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Details about  GRAND CANYON Native Indian American Navajo photo rare

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GRAND CANYON Native Indian American Navajo photo rare
GRAND-CANYON-Native-Indian-American-Navajo-photo-rare
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Last updated on  Sep 15, 2011 15:01:50 PDT  View all revisions

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A fantastic vintage original 6.5x8.5 inch photo from 1928 depicting Mrs Mike Harrison at Grand Canyon National Park being the only white woman who can weave Navajo robes. Mrs. Harrison always wears Navajo attire.


See my other great items in my eBay store

The last American Indians to arrive at the Grand Canyon were the Navajo, or the Dine (Athabascan people related to the Apache), who moved here from the Northwest around A.D. 1400. The Navajo were hunter-gatherers who learned agriculture from the Pueblos and later obtained horses and sheep from Spanish settlers. There was also a raiding component to their lifestyle (much as the Apache's). Their adaptability allowed them to dominate the region. Today, after centuries of sporadic intertribal conflict as well as clashes with new Spanish, Mexican and Anglo arrivals, the Navajo are the largest American Indian tribe in the United States. Their huge reservation abuts the eastern section of the canyon.

The Grand Canyon is a steep-sided canyon carved by the Colorado River in the United States in the state of Arizona. It is largely contained within the Grand Canyon National Park, one of the first national parks in the United States. President Theodore Roosevelt  was a major proponent of preservation of the Grand Canyon area, and visited it on numerous occasions to hunt and enjoy the scenery.

The Grand Canyon is 277 miles (446 km) long, up to 18 miles (29 km) wide and attains a depth of over a mile (1.83 km) (6000 feet).[1] Nearly two billion years of the Earth's geological history have been exposed as the Colorado River and its tributaries cut their channels through layer after layer of rock while the Colorado Plateau was uplifted.[2] While the specific geologic processes and timing that formed the Grand Canyon are the subject of debate by geologists,[3] recent evidence suggests the Colorado River established its course through the canyon at least 17 million years ago.[4] Since that time, the Colorado River continued to erode and form the canyon to the point we see it at today.[5]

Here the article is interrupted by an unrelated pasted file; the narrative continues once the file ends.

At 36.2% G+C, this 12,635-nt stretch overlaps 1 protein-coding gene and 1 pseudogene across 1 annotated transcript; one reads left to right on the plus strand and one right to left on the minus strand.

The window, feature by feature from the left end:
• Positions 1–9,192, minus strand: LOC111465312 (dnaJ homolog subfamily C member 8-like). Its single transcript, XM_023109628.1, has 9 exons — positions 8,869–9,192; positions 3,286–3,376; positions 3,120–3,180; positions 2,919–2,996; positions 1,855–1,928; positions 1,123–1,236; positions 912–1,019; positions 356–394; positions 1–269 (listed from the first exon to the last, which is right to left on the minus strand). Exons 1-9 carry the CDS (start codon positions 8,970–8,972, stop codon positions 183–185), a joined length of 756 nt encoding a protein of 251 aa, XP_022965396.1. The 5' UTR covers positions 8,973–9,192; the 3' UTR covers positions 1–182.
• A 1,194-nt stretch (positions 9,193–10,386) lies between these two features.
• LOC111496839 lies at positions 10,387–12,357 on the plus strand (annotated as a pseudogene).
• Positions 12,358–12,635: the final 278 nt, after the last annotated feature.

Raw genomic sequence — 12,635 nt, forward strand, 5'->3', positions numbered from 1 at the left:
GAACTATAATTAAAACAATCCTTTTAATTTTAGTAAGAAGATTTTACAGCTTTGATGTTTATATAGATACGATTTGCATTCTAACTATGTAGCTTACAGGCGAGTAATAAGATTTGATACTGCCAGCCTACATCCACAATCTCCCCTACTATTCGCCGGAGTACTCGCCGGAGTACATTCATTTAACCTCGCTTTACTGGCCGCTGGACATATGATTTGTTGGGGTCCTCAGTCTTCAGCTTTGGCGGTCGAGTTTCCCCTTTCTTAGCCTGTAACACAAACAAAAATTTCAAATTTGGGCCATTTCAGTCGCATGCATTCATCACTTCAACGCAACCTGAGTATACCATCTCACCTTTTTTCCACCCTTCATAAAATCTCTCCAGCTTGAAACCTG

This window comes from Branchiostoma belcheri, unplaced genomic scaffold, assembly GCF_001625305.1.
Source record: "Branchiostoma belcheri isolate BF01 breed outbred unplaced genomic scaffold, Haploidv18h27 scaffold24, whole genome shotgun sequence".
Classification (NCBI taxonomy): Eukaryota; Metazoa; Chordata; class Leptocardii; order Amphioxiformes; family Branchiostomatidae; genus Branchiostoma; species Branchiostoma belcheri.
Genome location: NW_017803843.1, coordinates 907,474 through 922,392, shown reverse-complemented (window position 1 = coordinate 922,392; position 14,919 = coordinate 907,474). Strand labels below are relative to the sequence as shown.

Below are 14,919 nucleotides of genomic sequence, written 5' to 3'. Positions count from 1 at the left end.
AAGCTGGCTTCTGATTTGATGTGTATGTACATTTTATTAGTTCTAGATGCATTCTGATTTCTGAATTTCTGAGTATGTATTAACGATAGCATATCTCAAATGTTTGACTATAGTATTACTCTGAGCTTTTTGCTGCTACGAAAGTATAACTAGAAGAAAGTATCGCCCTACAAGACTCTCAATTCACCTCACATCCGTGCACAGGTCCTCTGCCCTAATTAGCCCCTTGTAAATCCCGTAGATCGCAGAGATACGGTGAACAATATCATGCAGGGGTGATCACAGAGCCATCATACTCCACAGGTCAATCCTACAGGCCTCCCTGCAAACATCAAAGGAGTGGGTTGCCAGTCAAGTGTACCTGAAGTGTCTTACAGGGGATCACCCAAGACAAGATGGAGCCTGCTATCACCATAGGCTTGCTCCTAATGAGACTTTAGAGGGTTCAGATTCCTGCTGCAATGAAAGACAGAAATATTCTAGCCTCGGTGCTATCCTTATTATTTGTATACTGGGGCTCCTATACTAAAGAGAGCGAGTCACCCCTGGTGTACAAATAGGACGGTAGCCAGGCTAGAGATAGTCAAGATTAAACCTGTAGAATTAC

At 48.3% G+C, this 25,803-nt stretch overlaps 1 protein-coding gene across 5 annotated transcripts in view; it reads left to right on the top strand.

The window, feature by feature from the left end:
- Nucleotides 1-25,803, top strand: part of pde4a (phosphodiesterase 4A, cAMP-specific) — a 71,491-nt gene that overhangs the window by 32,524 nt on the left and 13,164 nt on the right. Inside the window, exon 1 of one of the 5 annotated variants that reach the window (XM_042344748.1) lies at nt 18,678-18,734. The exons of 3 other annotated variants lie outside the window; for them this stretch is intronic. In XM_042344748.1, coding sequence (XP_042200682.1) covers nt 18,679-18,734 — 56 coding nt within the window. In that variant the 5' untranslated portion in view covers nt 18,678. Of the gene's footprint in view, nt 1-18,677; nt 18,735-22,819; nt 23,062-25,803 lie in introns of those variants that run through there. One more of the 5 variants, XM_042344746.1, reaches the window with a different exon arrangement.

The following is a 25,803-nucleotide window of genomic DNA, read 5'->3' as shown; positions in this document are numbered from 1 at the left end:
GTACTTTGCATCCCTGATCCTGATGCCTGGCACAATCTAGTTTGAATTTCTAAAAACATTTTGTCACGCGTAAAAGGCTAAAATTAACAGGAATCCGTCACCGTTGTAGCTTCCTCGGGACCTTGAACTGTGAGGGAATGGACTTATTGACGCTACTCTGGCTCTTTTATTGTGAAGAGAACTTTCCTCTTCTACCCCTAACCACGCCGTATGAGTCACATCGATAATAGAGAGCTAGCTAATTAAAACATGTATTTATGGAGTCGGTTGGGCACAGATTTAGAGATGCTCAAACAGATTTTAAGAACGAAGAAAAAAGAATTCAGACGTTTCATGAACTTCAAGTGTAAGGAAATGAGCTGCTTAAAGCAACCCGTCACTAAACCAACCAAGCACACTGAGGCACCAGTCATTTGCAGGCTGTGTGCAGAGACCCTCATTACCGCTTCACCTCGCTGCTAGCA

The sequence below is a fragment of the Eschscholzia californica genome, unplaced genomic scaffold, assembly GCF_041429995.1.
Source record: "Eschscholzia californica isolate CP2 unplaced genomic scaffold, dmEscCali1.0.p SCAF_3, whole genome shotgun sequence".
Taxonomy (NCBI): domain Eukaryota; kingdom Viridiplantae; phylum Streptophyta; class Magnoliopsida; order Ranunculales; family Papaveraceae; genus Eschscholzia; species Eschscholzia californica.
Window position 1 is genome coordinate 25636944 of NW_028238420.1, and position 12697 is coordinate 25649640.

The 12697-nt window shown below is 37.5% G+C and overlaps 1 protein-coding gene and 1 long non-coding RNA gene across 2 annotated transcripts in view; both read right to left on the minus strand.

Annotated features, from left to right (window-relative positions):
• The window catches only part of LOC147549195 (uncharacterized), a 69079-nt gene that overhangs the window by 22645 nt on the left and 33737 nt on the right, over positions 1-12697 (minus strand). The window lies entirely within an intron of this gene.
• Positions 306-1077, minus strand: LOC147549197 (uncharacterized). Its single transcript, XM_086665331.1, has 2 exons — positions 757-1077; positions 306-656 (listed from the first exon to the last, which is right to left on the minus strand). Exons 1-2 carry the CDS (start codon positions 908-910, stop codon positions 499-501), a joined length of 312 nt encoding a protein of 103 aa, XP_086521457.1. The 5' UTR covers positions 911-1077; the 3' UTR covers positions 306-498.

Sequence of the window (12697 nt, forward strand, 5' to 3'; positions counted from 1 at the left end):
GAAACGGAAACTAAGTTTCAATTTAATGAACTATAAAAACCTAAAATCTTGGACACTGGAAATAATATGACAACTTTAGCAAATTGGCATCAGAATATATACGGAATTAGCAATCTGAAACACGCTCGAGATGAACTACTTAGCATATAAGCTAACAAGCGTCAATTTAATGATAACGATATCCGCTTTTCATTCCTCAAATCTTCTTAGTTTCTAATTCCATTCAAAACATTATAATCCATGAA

Before European immigration, the area was inhabited by Native Americans who built settlements within the canyon and its many caves. The Pueblo people considered the Grand Canyon ("Ongtupqa" in Hopi language) a holy site and made pilgrimages to it.[6] The first European known to have viewed the Grand Canyon was García López de Cárdenas from Spain, who arrived in 1540.[7]


 Geography
Satellite image of the Grand Canyon area

The Grand Canyon is a massive rift in the Colorado Plateau that exposes uplifted Proterozoic and Paleozoic strata, and is also one of the six distinct physiographic sections of the Colorado Plateau province. It is not the deepest canyon in the world (Kali Gandaki Gorge in Nepal is far deeper), nor the widest (Capertee Valley in Australia is about 0.6 mi/1 km wider and longer than Grand Canyon); however, the Grand Canyon is known for its visually overwhelming size and its intricate and colorful landscape. Geologically it is significant because of the thick sequence of ancient rocks that are beautifully preserved and exposed in the walls of the canyon. These rock layers record much of the early geologic history of the North American continent.
A map of the Grand Canyon and surrounding areas, circa 1908.

Uplift associated with mountain formation later moved these sediments thousands of feet upward and created the Colorado Plateau. The higher elevation has also resulted in greater precipitation in the Colorado River drainage area, but not enough to change the Grand Canyon area from being semi-arid. The uplift of the Colorado Plateau is uneven, and the Kaibab Plateau that Grand Canyon bisects is over a thousand feet higher at the North Rim (about 1,000 ft/300 m) than at the South Rim. Almost all runoff from the North Rim (which also gets more rain and snow) flows toward the Grand Canyon, while much of the runoff on the plateau behind the South Rim flows away from the canyon (following the general tilt). The result is deeper and longer tributary washes and canyons on the north side and shorter and steeper side canyons on the south side.

Temperatures on the North Rim are generally lower than the South Rim because of the greater elevation (averaging 8,000 ft/2,438 m above sea level).[8] Heavy rains are common on both rims during the summer months. Access to the North Rim via the primary route leading to the canyon (State Route 67) is limited during the winter season due to road closures. Views from the North Rim tend to give a better impression of the expanse of the canyon than those from the South Rim.
 Geology
Main article: Geology of the Grand Canyon area
Diagram showing the placement, age and thickness of the rock units exposed in the Grand Canyon.
Rockfalls in recent times, along with other mass wasting, have further widened the canyon.